Prospect: Keynan Middleton Rank: 6
2015/16: #21 in 2014 Position(s): Right Handed Pitcher
Level: AAA Salt Lake Age: Entering Age 23 season in 2017.
Height: 6’2” Weight: 190 lb.
Present – Future
Fastball 70 70
Slider 50 60
Change 40 40
Mechanics 50 50
Command 40 50
Control 45 50
Ceiling: Dominant, elite, all-star caliber closer.
Likely Outcome: A very good set up man.
Summary: Once upon a time, Keynan Middleton was a projectable Junior College arm out of Oregon of all places. In 2014, he topped out at #21 on MWAH Top 30, never to return again until now. He was a standout collegiate basketball player and sat in the low-90’s on the mound. His off-speed pitches showed promise, but no polish. The same could be said for his mechanics and his command. In 2014 and 2015, the Angels tried keeping Middleton in the rotation, but it just didn’t go as planned. His velocity was inconsistent, his breaking balls were nothing more than “show me” pitches which were hit hard, and Middleton never materialized as the mid-rotation starter they thought he could be. The Angels made the wise decision to move Middleton to relief in Spring Training, and he opened some eyes with his velocity climbing up over 95 for the first time in his professional career last March.
He returned to the Cal League where he was torched as a starter, only to dominate for long stretches. The Angels moved him up to AA, and he was even better, posting an ERA of 1.20 with more than a K per inning. More importantly, Middleton found the strike zone and his fastball went from 95-96 to 97-98. The dominance in AA was short lived however, as the Angels saw enough and moved him up to AAA. In AAA, Middleton was inconsistent. At times, his fastball sat at 100, and others it sat 95-96. Some appearances he was unhittable, and others his stuff just did not move or break. On the whole, it was enough to excite scouts (and myself).
A 22 year old hitting 102 on the radar gun is pretty serious. While it has occurred to me the radar gun was probably hot, it has also become clear that Middleton can bring high 90’s heat night in and night out. That alone is enough to merit a major league appearance. It should be noted, that the slider is an average pitch at this point. Middleton has progressed with his slider to the point where we saw a rather sharp break with the pitch, but until he can consistently spot it where he wants, it remains simply an average pitch, which could leave him susceptible to major league hitters. We can equate this with Cam Bedrosian’s recent breakout as a reliever. The velocity was always there, but it was Cam’s developed ability to spot his slider that made him a weapon, and effective in the majors.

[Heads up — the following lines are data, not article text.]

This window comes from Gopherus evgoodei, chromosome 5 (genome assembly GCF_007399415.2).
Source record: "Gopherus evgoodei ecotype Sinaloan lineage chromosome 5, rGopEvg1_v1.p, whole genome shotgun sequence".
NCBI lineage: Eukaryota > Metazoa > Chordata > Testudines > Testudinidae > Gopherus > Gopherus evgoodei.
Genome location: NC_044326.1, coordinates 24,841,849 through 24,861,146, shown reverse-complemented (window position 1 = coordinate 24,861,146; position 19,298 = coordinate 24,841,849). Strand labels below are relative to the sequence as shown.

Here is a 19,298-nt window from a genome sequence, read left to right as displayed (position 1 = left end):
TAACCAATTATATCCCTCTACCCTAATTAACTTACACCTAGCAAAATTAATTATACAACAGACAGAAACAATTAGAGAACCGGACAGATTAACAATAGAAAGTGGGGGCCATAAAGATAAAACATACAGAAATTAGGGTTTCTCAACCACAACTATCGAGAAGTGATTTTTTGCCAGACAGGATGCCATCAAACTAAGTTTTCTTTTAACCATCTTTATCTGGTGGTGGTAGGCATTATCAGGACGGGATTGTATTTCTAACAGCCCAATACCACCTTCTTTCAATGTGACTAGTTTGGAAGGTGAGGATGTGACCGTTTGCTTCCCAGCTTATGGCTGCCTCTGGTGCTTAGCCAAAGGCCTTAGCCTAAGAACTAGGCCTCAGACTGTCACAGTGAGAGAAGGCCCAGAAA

I also believe that Middleton began to tire at the end of the year, which was the reason behind the velocity fluctuation. It’s hard to picture one night throwing 98-99 and the next night throwing 94-95 and not think there’s something wrong. With Middleton, it comes down to the adjustments he’s made, and keeping his stamina in check. If he can do this, he should be able to hang around 97-98 on a regular basis, which is the building block for something special. At the end of the day, I think the Angels have a lethal set up man on their hands, one that can bridge the gap, or take the ball in the 9th if necessary.
What to expect next season: Middleton should return to AAA next season unless he’s promoted to the majors. The Angels will for sure be focusing on Middleton’s command of his slider and if he can repeat his mechanics and spot the fastball. If he locates his slider, it’s reasonable to expect the Angels to break camp with Middleton. If they’re worried about controlling his clock (typically a moot point with relievers) then they may choose to wait a month or two. If Middleton does return to AAA, keep an eye on his GB% and HR/9. Both looked solid in the PCL, which is a bit of a revelation. If that continues, it’s reasonable to expect to see Middleton in Anaheim for the majority of the year.
Estimated Time of Arrival: June, 2017.